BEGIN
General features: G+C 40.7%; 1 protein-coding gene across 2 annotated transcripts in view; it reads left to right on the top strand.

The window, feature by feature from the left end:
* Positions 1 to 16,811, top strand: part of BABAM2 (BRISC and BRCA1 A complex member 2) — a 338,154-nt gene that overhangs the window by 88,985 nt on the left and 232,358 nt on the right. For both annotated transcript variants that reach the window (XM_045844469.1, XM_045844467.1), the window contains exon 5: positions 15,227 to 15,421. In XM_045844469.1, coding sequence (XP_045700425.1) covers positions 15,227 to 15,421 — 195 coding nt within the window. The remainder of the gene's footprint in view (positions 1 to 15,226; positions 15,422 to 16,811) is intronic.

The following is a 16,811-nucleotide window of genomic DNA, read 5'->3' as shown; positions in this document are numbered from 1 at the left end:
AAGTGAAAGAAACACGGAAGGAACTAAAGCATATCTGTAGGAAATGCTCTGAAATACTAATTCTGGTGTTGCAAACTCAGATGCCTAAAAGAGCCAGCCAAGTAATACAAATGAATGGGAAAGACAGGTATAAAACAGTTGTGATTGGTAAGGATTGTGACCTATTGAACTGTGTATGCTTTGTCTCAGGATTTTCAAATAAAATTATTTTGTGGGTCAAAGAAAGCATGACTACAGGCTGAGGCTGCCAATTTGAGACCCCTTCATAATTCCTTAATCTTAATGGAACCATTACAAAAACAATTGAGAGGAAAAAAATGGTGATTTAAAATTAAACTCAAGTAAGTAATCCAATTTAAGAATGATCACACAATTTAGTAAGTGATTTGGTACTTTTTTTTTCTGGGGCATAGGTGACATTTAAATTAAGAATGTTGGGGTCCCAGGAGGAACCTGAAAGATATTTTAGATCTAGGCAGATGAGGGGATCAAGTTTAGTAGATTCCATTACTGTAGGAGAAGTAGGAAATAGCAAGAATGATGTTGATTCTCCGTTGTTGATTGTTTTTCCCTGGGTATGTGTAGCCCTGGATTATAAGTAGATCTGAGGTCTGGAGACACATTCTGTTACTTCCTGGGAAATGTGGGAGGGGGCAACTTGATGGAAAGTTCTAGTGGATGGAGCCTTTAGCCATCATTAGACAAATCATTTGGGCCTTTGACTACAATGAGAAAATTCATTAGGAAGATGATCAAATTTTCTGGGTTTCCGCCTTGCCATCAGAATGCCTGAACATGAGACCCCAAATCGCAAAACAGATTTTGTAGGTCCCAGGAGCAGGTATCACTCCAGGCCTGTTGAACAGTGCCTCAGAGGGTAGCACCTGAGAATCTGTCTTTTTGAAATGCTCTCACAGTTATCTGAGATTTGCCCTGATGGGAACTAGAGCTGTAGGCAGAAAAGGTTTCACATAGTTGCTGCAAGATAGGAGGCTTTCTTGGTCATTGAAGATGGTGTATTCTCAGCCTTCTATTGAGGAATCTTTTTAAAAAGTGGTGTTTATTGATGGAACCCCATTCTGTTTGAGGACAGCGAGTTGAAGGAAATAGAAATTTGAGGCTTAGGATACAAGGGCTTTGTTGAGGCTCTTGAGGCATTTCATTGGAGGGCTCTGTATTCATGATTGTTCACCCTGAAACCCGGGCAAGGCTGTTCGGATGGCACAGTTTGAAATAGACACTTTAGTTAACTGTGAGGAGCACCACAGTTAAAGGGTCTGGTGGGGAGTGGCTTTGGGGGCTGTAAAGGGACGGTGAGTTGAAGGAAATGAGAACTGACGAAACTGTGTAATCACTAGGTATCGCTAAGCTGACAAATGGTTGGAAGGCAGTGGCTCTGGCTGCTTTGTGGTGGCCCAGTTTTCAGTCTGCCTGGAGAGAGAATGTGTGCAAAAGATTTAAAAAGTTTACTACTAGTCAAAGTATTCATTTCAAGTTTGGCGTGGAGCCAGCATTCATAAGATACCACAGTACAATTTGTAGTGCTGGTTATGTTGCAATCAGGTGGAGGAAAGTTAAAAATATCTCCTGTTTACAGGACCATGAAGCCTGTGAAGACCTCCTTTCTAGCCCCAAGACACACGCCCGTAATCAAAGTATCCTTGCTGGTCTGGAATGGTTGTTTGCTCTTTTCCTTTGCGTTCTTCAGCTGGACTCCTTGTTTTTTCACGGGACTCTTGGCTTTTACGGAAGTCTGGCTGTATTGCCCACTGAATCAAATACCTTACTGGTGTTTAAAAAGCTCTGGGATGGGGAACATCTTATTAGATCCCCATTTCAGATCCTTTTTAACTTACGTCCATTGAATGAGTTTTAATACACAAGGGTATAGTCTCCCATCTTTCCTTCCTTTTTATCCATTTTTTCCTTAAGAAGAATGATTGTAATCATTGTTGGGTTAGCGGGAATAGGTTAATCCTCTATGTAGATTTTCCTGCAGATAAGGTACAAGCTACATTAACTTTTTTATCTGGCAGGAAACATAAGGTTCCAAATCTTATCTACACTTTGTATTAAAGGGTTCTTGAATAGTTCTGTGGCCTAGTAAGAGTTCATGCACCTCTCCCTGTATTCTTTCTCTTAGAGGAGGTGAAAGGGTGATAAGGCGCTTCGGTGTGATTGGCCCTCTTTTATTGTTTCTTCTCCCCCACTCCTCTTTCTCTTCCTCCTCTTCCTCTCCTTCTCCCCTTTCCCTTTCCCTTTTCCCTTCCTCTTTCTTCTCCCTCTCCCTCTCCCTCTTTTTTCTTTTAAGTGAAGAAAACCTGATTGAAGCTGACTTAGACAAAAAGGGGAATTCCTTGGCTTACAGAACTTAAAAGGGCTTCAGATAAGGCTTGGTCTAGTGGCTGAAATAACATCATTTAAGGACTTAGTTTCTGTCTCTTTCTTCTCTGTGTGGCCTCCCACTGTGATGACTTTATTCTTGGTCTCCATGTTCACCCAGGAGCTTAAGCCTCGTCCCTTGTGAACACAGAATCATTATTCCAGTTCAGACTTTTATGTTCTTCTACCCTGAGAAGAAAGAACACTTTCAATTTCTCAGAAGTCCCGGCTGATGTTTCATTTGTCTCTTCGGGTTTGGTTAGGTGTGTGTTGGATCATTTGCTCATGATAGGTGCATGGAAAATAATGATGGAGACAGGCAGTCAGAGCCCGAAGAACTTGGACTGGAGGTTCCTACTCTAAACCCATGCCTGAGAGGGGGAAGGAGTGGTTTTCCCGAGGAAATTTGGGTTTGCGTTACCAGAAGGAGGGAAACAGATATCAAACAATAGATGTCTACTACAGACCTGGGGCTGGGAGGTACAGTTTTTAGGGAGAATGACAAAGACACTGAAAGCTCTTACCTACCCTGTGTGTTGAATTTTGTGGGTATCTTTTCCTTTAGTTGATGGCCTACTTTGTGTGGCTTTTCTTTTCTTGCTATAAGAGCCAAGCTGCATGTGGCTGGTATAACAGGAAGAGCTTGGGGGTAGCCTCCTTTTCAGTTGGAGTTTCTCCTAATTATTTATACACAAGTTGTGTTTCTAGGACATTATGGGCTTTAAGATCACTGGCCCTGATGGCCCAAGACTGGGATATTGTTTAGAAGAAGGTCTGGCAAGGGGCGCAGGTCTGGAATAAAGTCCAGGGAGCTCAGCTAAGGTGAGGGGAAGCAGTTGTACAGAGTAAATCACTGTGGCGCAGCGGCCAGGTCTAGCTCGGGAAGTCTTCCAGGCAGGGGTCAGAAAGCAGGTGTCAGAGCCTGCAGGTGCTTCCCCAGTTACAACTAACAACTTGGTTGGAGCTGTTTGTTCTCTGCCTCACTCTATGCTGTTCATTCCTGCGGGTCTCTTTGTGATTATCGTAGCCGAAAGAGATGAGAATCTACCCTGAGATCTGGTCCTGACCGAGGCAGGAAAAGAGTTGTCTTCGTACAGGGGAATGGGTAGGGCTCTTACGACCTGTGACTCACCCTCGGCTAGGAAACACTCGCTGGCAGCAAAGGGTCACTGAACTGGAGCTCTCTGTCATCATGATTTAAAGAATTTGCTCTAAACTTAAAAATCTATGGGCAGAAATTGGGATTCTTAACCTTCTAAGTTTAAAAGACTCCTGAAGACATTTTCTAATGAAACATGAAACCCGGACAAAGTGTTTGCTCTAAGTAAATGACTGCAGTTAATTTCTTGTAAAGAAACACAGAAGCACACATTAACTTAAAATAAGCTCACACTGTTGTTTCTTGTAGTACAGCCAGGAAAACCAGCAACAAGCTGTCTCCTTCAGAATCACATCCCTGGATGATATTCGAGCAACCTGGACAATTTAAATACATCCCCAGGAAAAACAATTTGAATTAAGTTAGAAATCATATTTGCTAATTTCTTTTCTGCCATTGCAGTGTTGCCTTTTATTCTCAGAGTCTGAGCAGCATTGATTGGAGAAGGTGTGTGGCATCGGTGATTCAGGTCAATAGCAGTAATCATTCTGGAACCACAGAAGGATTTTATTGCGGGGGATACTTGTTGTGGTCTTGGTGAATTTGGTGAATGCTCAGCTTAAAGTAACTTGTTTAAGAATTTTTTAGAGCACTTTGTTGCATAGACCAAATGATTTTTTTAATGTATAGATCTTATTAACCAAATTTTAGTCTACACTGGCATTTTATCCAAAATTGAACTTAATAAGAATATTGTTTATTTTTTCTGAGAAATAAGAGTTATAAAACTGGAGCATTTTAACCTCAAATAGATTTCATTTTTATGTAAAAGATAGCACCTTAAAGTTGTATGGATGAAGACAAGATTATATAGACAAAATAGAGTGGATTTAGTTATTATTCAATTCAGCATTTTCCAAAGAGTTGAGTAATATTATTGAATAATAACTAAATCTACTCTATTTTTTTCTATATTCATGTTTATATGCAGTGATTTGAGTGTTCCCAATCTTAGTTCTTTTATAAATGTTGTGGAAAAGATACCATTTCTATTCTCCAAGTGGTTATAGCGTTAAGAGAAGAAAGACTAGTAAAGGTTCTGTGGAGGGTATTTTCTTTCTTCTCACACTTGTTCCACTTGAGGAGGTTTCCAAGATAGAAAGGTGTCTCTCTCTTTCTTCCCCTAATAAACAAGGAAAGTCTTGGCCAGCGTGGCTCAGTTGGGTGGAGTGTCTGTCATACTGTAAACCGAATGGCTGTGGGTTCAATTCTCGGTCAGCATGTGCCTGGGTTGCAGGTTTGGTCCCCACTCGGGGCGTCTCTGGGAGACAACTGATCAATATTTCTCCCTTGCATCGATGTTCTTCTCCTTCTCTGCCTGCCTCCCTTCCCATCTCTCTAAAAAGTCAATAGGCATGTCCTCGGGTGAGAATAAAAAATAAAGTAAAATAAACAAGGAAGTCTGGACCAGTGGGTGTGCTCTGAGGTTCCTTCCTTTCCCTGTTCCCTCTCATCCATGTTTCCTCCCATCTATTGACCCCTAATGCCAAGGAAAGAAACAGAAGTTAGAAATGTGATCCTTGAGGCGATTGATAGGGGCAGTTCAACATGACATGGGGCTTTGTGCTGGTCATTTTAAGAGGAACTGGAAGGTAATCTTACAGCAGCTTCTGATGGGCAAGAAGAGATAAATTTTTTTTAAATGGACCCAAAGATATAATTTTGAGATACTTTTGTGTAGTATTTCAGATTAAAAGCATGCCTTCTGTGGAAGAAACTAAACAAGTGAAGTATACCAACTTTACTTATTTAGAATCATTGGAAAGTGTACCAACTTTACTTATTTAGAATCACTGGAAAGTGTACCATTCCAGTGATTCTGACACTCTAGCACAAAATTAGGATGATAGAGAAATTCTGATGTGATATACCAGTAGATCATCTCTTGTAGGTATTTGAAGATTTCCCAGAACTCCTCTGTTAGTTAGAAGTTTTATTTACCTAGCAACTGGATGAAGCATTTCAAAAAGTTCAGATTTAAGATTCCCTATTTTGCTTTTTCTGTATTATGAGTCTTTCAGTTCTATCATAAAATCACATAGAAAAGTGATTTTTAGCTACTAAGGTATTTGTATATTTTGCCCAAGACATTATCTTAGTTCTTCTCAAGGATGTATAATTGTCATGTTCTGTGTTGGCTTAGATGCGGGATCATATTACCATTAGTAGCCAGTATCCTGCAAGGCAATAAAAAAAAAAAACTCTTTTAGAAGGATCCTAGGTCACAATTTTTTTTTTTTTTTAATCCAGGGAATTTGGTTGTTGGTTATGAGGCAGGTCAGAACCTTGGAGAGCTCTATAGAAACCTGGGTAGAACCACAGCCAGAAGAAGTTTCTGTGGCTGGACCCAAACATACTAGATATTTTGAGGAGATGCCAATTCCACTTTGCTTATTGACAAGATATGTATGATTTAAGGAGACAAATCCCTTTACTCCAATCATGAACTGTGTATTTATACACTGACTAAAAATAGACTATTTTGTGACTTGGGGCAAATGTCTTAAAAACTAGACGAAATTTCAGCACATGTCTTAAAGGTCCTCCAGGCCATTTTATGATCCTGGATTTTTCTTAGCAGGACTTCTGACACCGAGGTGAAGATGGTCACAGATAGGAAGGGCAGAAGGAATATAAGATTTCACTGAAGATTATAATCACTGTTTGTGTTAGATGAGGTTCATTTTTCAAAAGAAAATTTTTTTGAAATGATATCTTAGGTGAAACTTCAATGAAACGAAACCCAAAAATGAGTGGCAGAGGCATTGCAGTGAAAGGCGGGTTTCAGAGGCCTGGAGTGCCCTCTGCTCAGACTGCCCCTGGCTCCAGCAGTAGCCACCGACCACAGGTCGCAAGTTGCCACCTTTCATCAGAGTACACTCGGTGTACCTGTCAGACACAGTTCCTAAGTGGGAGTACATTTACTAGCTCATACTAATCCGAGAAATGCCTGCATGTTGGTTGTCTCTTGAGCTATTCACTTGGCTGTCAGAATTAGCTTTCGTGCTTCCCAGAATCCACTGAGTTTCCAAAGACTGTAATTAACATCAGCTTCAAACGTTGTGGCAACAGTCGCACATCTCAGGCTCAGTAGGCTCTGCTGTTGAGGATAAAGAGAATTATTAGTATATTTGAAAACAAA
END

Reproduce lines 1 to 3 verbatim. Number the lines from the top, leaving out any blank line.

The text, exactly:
General features: G+C 40.7%; 1 protein-coding gene across 2 annotated transcripts in view; it reads left to right on the top strand.

The window, feature by feature from the left end:
* Positions 1 to 16,811, top strand: part of BABAM2 (BRISC and BRCA1 A complex member 2) — a 338,154-nt gene that overhangs the window by 88,985 nt on the left and 232,358 nt on the right. For both annotated transcript variants that reach the window (XM_045844469.1, XM_045844467.1), the window contains exon 5: positions 15,227 to 15,421. In XM_045844469.1, coding sequence (XP_045700425.1) covers positions 15,227 to 15,421 — 195 coding nt within the window. The remainder of the gene's footprint in view (positions 1 to 15,226; positions 15,422 to 16,811) is intronic.